Posts Tagged ‘alessandra sanguinetti’

6×6 Magic

August 26, 2010

I’ve noticed a trend with a lot of photography here in Argentina:

© Guillermo Ueno

© Nacho Coló

© Ignacio Iasparra

© Florencia Blanco

Verano Porteño by Eduardo Carrera

Bride by Gaby Messina from the series Lima, KM 100

Esquina by Norberto Salerno, photograph taken with Walzflex TLR with slide film expired in 2000

© Alina Schwarcz, from series Tigre

From Olaguer 3006 © Vivi Abelson

© Emma Livingston

© Alessandra Sanguinetti

© Soledad Manrique

© Guadalupe Miles

© María José D'amico

Let me be upfront and state that I’m not a fan of the square format. There is a preciousness and nostalgia about it that turns me off.

Why all the 6×6 photos in Argentina? Given the high cost of film and cameras here, using medium format seems to convey a level of seriousness that 35mm or digital don’t. Using the 6×6 format is an easy way of calling attention to one’s seriousness, be it with a Hasselblad or a Holga.

I like all of the photos and photographers that I’m posting here. I don’t mean to criticize their work or their choice of using the 6×6 format. There are legitimate artistic reasons for choosing to shoot square format. I should also state that in declaring my general dislike of the square I’m being completely hypocritical, having made any number of square photographs myself.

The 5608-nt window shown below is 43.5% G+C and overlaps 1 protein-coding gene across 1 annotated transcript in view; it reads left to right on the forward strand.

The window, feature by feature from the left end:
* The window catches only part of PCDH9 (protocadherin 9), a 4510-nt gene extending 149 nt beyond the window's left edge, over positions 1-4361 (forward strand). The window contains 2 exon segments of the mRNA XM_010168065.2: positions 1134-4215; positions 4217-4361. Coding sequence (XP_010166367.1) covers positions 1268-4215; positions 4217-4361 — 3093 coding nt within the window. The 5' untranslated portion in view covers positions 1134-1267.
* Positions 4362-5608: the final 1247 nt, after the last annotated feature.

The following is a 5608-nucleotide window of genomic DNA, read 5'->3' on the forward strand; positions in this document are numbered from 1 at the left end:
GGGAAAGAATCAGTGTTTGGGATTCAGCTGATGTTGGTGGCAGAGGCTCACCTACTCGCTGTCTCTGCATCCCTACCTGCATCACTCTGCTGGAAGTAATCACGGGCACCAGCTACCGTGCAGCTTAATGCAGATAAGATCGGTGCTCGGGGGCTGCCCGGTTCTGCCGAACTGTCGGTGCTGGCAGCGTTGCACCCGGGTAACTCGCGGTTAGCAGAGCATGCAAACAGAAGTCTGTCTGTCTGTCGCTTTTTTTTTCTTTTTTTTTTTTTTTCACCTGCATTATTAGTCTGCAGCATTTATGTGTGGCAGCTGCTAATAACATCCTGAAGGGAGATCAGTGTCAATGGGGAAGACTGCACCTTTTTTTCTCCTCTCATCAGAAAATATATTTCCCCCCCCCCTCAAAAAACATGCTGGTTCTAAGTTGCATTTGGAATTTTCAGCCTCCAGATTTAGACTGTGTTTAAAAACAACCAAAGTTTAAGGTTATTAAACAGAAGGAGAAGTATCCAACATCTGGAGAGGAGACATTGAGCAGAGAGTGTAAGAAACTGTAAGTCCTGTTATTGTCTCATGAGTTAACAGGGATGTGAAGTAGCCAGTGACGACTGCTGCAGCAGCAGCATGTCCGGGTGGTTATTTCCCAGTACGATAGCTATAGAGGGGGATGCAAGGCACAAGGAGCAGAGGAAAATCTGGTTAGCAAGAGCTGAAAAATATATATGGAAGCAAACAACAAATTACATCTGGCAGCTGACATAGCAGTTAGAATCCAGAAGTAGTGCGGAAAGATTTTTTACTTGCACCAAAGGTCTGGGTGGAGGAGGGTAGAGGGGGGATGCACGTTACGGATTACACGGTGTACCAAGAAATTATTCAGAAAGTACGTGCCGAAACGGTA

This trend isn’t limited to Argentina. There’s a group on flickr called 6×6 magic with almost 200,000 photos posted to it. There are enough film borders, soft corners, dreamy black & white landscapes, and desaturated colors to last a lifetime. Need I mention that there’s no “6×7 magic” group?

Alessandra Sanguinetti at Ruth Benzacar Gallery

October 25, 2009
© Alessandra Sanguinetti

© Alessandra Sanguinetti

I first became acquainted with the beautiful works of Alessandra Sanguinetti back in 2003 when the Yossi Milo gallery in New York showed her work The Adventure of Guille and Belinda and the Enigmatic Meaning of their Dreams. The series depicts two young girls, cousins, who live on a farm in the pampas [near Luján, I’m told] and who act out their childhood fantasies dressing up and posing. Ten years have since passed and Sanguinetti has returned to the farm to photograph again the girls, now young adults. The series is called The Life to Come or, in Spanish, El Devenir de Sus Dias. It’s currently on view until November 13, 2009 at the Ruth Benzacar gallery on Florida 1000.